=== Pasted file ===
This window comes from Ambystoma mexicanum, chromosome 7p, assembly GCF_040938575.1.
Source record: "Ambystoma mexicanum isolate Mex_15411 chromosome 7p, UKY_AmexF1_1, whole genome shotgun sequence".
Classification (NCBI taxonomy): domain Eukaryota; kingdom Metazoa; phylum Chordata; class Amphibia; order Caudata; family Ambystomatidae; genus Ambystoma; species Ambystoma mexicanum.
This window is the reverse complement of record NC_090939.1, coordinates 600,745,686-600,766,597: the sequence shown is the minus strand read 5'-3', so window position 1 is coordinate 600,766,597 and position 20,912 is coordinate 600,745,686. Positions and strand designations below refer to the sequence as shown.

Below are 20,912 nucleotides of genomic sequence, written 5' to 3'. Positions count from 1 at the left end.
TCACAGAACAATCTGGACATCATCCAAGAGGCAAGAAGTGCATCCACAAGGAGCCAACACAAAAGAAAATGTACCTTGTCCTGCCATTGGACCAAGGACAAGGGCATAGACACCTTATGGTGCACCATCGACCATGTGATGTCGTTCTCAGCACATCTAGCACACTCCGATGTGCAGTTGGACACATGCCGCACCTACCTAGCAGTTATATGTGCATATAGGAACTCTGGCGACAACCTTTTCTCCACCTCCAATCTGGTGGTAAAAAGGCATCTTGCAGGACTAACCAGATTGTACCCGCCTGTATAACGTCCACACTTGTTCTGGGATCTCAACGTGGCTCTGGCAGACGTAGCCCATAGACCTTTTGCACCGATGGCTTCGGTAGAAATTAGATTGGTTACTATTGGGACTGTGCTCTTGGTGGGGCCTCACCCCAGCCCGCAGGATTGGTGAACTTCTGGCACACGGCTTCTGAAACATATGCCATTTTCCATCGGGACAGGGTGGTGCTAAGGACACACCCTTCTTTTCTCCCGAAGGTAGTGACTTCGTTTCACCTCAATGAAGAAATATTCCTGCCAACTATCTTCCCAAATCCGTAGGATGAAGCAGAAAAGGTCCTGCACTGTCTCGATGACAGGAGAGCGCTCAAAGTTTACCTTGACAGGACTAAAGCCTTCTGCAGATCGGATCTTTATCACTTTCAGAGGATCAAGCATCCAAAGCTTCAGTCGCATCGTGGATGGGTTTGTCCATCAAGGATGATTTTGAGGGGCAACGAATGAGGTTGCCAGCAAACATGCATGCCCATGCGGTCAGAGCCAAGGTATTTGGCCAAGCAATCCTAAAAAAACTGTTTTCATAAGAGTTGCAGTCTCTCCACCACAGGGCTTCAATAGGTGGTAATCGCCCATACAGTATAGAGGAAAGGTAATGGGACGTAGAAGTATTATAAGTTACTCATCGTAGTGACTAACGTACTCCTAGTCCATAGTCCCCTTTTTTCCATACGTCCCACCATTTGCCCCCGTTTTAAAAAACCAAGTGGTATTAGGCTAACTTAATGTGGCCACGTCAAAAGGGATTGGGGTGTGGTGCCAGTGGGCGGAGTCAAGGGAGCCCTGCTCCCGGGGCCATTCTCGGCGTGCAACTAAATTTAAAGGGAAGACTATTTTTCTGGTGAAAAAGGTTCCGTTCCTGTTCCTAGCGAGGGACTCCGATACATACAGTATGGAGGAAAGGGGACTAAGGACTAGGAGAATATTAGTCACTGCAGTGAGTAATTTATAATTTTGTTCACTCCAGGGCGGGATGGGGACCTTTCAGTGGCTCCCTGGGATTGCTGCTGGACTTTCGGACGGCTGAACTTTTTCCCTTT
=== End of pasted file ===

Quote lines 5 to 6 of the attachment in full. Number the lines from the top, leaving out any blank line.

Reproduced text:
Below are 20,912 nucleotides of genomic sequence, written 5' to 3'. Positions count from 1 at the left end.
TCACAGAACAATCTGGACATCATCCAAGAGGCAAGAAGTGCATCCACAAGGAGCCAACACAAAAGAAAATGTACCTTGTCCTGCCATTGGACCAAGGACAAGGGCATAGACACCTTATGGTGCACCATCGACCATGTGATGTCGTTCTCAGCACATCTAGCACACTCCGATGTGCAGTTGGACACATGCCGCACCTACCTAGCAGTTATATGTGCATATAGGAACTCTGGCGACAACCTTTTCTCCACCTCCAATCTGGTGGTAAAAAGGCATCTTGCAGGACTAACCAGATTGTACCCGCCTGTATAACGTCCACACTTGTTCTGGGATCTCAACGTGGCTCTGGCAGACGTAGCCCATAGACCTTTTGCACCGATGGCTTCGGTAGAAATTAGATTGGTTACTATTGGGACTGTGCTCTTGGTGGGGCCTCACCCCAGCCCGCAGGATTGGTGAACTTCTGGCACACGGCTTCTGAAACATATGCCATTTTCCATCGGGACAGGGTGGTGCTAAGGACACACCCTTCTTTTCTCCCGAAGGTAGTGACTTCGTTTCACCTCAATGAAGAAATATTCCTGCCAACTATCTTCCCAAATCCGTAGGATGAAGCAGAAAAGGTCCTGCACTGTCTCGATGACAGGAGAGCGCTCAAAGTTTACCTTGACAGGACTAAAGCCTTCTGCAGATCGGATCTTTATCACTTTCAGAGGATCAAGCATCCAAAGCTTCAGTCGCATCGTGGATGGGTTTGTCCATCAAGGATGATTTTGAGGGGCAACGAATGAGGTTGCCAGCAAACATGCATGCCCATGCGGTCAGAGCCAAGGTATTTGGCCAAGCAATCCTAAAAAAACTGTTTTCATAAGAGTTGCAGTCTCTCCACCACAGGGCTTCAATAGGTGGTAATCGCCCATACAGTATAGAGGAAAGGTAATGGGACGTAGAAGTATTATAAGTTACTCATCGTAGTGACTAACGTACTCCTAGTCCATAGTCCCCTTTTTTCCATACGTCCCACCATTTGCCCCCGTTTTAAAAAACCAAGTGGTATTAGGCTAACTTAATGTGGCCACGTCAAAAGGGATTGGGGTGTGGTGCCAGTGGGCGGAGTCAAGGGAGCCCTGCTCCCGGGGCCATTCTCGGCGTGCAACTAAATTTAAAGGGAAGACTATTTTTCTGGTGAAAAAGGTTCCGTTCCTGTTCCTAGCGAGGGACTCCGATACATACAGTATGGAGGAAAGGGGACTAAGGACTAGGAGAATATTAGTCACTGCAGTGAGTAATTTATAATTTTGTTCACTCCAGGGCGGGATGGGGACCTTTCAGTGGCTCCCTGGGATTGCTGCTGGACTTTCGGACGGCTGAACTTTTTCCCTTT